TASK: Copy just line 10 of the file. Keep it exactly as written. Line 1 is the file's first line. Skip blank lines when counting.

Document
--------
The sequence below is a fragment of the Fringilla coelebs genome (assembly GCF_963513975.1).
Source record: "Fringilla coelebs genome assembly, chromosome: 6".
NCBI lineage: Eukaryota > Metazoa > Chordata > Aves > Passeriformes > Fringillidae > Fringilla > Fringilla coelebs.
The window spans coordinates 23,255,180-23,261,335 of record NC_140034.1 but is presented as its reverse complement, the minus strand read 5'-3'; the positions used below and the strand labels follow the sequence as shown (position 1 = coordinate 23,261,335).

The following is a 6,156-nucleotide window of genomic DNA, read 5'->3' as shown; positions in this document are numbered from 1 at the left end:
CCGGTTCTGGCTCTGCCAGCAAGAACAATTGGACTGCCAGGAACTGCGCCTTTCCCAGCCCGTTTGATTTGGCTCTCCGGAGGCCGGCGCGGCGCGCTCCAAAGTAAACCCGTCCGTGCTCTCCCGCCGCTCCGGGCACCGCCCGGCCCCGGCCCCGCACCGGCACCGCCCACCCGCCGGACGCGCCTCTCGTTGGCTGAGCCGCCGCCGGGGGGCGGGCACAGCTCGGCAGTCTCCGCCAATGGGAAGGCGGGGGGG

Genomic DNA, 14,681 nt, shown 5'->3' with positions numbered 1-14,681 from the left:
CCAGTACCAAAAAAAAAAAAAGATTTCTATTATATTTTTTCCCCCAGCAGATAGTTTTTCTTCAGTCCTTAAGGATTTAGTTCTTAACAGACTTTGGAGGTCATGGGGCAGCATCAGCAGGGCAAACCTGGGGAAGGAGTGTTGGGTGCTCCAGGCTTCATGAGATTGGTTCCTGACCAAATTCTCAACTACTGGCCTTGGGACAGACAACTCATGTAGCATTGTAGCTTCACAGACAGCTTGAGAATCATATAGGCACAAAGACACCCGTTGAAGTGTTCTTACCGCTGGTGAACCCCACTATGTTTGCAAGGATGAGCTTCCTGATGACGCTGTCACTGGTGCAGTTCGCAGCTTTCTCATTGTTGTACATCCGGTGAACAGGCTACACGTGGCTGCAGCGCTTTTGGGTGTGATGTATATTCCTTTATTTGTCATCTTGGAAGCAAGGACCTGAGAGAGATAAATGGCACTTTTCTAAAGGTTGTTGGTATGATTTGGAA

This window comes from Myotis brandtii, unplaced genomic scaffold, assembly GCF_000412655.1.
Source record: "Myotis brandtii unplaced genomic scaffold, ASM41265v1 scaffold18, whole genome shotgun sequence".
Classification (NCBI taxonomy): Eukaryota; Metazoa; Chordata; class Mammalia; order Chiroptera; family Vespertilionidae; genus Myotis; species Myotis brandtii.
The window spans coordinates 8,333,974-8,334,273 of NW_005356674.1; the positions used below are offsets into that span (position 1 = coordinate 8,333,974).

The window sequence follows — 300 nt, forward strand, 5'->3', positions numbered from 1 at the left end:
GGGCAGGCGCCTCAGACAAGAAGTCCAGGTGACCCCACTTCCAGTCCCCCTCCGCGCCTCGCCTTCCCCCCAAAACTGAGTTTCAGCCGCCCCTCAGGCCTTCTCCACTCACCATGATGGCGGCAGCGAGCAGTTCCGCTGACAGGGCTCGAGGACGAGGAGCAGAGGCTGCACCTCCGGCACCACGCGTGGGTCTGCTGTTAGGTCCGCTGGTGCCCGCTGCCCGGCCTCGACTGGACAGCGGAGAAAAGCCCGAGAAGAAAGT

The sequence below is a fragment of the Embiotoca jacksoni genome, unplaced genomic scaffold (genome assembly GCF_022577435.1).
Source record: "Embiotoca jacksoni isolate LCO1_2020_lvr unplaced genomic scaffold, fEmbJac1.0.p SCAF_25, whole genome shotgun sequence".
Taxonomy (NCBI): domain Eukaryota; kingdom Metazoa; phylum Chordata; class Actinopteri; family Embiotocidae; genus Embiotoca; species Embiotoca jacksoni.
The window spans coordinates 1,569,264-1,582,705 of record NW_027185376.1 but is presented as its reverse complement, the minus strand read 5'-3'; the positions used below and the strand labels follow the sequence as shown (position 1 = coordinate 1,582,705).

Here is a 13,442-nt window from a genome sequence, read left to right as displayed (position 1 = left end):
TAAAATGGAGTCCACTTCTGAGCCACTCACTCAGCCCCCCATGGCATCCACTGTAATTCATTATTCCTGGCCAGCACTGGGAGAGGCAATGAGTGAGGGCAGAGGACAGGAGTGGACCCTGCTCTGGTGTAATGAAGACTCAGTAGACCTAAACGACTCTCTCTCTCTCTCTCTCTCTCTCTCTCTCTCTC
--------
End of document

Source record: "Myotis brandtii unplaced genomic scaffold, ASM41265v1 scaffold18, whole genome shotgun sequence".